© 2019 by Michael Burke Entertainment.


This is a call to Arms! Ladies and Gentelmen wiil you please rise as we present for the very first time the married couple...

What to Wear, What to Wear

If you are in the military yourself, you have the option of wearing your dress uniform just as  your soon-to-be spouse will be required to wear theirs. Or you may go the traditional route and wear that white dress of your dreams. Your call. They will be your photos to look back on in life. 

Military members within the wedding party typically wear full ceremonial dress uniforms with their military decorations serving as boutonnieres. (Sorry lads in uniform; no flowers for you). The color of the uniform will depend on the season with blue being typically used in the winter and white in the summer. Additional items include white gloves and swords for those in the Navy and Coast Guard and sabers for those in the Army or Marine Corps. 

Bridesmaids get to wear what bridesmaids always get to wear…generally formal dresses far too kitsch to wear on any other occasion in their lives. Traditions are what they are and shouldn’t be messed around with, don’t you think?

Of Swords, Sabers & Rifles

In some military weddings, the newly married couple exit the ceremony under an impressive archway of swords, sabers or rifles. This unique tradition is perhaps one of the most defining differences between a military and civilian wedding. It is also sure to rate three tissues for tears of pride. For commissioned officers, the ceremony is referred to as the Arch of Sabers. Non-commissioned officers and enlisted personnel use a variation of it is known as the Arch of Rifles. 

"Support Our Troops!" isn't a suggestion, it's a mandate! 

Generally speaking, after the I do’s are exchanged, the bride and groom leave the service and enter the archway lined by honor guards holding the ceremonial weapons. They may stop to kiss and then pass through. Before completing the symbolic safe passage into marriage, the last two members of the honor guard block their journey while one of guards gives the new military spouse a rather un-ceremonial swat on the rear accompanied by words of welcome to whatever branch of service she has married into. You won’t find it written down anywhere, but perhaps those blocked weapons of choice and swat are also quite symbolic of the challenges military couples face!  Makes you think….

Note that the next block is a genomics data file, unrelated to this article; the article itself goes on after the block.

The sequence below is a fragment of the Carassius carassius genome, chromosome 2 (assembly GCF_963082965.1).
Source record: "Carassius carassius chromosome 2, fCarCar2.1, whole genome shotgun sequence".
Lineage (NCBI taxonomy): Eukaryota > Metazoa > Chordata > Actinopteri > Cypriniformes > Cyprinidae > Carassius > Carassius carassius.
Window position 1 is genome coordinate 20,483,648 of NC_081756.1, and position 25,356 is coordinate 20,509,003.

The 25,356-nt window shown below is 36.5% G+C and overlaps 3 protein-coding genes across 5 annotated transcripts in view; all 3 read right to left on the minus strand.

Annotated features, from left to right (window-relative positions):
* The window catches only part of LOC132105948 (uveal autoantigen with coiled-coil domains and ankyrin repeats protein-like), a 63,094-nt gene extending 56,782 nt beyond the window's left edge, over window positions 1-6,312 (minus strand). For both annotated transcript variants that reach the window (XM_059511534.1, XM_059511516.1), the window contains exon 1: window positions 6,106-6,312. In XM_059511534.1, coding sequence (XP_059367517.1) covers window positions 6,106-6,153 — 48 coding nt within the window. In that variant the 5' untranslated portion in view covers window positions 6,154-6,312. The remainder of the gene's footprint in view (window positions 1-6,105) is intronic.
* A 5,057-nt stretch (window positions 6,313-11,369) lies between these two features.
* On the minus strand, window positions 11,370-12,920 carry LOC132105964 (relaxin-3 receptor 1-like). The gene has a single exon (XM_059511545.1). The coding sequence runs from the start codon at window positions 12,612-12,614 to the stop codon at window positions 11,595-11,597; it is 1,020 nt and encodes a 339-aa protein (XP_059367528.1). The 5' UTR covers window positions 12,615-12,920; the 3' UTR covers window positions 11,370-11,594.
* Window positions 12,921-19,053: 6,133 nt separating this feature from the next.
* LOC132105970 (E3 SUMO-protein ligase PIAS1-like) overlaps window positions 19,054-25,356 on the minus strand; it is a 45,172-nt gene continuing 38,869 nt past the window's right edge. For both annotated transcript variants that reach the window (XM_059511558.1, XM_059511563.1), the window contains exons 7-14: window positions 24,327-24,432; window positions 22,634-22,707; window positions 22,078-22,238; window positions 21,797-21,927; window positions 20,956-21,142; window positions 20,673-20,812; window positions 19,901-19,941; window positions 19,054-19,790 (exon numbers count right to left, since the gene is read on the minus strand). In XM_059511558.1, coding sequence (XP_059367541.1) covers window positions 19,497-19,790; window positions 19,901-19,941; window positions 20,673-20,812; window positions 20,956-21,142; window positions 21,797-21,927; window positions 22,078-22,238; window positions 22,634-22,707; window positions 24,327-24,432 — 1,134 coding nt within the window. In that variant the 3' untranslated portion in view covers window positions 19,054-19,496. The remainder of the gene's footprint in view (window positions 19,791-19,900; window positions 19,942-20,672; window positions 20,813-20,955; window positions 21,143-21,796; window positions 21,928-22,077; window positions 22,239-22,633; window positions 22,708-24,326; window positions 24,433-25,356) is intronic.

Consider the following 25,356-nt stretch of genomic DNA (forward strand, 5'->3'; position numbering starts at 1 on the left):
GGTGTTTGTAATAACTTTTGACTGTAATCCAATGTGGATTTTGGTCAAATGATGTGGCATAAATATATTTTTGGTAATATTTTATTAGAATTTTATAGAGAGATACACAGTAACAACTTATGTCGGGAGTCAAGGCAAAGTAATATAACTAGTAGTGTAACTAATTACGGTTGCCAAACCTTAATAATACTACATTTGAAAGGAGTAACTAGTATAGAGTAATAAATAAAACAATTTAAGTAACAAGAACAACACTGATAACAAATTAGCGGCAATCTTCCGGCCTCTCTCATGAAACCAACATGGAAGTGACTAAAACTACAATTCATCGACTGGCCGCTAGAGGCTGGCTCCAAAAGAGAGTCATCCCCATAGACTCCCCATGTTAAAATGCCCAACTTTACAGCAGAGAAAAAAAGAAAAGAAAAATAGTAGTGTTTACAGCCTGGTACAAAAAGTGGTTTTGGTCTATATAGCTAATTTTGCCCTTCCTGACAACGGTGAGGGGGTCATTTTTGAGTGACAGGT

The After Party
In the planning of your big event, you’ll want to lock in a locale to hold the reception. Options on the military base often include officer, enlisted or joint-ranks community clubs, chapel meeting halls and billeting/hotels venues (like the Navy Lodge).  Off installation reception location options are varied and limited only to your imagination.
If your reception will be of the formal variety, seat your military members by rank and title so captains sit by captains and sergeants sit by sergeants. If you are not familiar with military ranks, it’s a good idea to learn the ranks – or at least the ranks of those attending – so you can introduce your military guests to the civilians in attendance.
That’s An Awfully Big Cake Knife, Honey!

At some point, cake must be eaten. Before it can be eaten, a big production must be made of cutting it.  In a military wedding this tradition is even more fun because you get to use a ceremonial sword or saber to cut the cake.  Just let the guy try to shove cake in your face...

I take the time to honor our service members and the people who carry out the mission everyday to keep us safe because what they do is important to us all! 

The Washington DC area has many military installations, including the Pentagon, Fts. Meade, Belvoir,

AP Hill,  Quantico MCB, Dahlgren, Andrews, Bolling AFB and PAX River NAS, to name but a few...

Be Sure To Check My Availability As Sometimes Military Obligations May Have Me "Reserved" For that Particular Date...

Call Me! 540-287-3275